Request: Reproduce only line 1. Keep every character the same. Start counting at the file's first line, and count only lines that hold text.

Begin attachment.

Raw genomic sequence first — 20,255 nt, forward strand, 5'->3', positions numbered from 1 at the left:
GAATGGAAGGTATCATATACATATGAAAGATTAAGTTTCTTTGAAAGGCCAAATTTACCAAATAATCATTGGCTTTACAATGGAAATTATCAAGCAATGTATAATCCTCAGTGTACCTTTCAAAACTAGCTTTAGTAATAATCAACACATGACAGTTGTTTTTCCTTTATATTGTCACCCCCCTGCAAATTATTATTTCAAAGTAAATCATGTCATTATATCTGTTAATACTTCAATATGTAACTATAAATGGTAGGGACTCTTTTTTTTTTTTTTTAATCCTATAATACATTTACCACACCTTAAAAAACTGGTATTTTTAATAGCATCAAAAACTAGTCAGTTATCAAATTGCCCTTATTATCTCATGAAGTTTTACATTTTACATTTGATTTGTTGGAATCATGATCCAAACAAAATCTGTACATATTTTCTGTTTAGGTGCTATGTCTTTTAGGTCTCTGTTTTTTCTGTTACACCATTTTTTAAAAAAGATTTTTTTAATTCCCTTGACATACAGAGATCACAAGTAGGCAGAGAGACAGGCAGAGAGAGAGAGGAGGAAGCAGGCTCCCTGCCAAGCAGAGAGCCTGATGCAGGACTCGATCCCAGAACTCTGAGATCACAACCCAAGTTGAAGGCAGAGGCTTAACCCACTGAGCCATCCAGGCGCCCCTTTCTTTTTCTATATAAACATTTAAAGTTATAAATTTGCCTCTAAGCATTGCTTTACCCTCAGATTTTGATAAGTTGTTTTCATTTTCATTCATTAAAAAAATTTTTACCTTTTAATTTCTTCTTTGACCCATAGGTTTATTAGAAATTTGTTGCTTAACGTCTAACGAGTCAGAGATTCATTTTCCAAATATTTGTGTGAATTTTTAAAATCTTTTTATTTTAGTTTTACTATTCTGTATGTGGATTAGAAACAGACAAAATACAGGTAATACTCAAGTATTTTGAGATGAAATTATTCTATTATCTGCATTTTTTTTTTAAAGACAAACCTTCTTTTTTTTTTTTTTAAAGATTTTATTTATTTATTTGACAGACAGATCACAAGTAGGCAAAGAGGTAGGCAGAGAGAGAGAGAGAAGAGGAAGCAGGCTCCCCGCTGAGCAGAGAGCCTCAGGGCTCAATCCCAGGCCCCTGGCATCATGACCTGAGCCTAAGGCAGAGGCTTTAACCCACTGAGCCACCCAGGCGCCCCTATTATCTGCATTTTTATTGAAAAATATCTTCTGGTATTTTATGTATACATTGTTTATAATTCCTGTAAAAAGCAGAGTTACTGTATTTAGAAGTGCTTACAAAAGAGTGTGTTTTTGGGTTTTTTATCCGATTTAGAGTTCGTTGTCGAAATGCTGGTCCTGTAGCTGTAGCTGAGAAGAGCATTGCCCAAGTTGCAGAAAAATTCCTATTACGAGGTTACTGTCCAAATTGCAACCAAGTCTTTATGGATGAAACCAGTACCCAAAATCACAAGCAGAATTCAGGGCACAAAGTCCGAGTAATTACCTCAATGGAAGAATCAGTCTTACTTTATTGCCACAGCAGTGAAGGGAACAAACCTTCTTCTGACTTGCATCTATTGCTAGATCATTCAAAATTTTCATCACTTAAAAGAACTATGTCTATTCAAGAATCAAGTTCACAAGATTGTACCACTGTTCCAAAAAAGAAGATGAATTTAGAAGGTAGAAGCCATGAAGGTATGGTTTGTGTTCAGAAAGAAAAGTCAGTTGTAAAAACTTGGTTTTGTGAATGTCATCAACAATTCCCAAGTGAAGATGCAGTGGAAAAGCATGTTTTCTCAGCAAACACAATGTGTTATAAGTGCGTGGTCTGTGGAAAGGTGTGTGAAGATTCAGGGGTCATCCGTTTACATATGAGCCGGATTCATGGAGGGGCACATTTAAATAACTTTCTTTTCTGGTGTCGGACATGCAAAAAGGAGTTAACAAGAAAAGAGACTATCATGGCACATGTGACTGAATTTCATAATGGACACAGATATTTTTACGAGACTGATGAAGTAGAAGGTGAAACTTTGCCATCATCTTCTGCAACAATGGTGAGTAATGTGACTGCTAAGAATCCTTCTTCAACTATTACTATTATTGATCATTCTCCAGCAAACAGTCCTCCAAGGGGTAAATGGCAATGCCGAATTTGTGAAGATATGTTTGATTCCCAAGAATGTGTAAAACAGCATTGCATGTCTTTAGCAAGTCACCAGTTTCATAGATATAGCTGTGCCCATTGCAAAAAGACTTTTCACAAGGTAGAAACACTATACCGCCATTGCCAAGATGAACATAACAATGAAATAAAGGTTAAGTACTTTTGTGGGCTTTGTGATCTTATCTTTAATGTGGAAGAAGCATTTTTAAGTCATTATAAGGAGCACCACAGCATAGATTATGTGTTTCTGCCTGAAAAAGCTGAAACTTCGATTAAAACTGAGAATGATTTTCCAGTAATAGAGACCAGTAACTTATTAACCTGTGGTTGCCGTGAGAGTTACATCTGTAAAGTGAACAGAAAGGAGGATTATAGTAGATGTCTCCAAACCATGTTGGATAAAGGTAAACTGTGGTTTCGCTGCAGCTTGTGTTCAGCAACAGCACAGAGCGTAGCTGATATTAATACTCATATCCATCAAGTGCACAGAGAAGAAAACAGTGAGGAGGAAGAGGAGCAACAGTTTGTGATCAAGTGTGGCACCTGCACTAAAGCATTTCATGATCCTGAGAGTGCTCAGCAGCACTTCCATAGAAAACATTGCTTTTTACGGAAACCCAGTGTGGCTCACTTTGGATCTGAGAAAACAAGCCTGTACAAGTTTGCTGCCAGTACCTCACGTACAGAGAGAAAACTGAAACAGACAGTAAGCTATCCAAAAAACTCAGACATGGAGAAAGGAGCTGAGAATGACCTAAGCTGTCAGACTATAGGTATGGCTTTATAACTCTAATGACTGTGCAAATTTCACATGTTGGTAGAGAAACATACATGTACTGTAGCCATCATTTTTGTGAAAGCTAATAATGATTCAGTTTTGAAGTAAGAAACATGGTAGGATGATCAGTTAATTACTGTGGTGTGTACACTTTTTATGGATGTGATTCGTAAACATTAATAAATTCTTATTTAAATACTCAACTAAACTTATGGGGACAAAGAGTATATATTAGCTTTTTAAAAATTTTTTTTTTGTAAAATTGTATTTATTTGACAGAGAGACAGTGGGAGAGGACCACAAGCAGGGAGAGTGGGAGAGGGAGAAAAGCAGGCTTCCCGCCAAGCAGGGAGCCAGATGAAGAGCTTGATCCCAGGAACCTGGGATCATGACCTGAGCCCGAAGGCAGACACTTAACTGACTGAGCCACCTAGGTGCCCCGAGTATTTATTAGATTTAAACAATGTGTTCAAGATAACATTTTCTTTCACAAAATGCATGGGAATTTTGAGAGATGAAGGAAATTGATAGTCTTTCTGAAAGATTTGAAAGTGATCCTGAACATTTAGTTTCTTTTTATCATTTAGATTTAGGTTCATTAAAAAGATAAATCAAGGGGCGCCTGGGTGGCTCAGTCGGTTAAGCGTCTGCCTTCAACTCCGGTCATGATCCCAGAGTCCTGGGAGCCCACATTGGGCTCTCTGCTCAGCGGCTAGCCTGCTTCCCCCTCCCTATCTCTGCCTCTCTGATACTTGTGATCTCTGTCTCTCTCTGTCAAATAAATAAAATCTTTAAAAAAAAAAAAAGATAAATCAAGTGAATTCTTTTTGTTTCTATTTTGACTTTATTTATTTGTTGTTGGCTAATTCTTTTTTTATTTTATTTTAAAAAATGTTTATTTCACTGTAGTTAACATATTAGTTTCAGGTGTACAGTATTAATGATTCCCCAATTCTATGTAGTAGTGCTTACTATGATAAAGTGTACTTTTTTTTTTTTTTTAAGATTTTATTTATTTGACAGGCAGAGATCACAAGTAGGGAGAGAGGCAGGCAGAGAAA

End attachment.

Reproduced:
Raw genomic sequence first — 20,255 nt, forward strand, 5'->3', positions numbered from 1 at the left: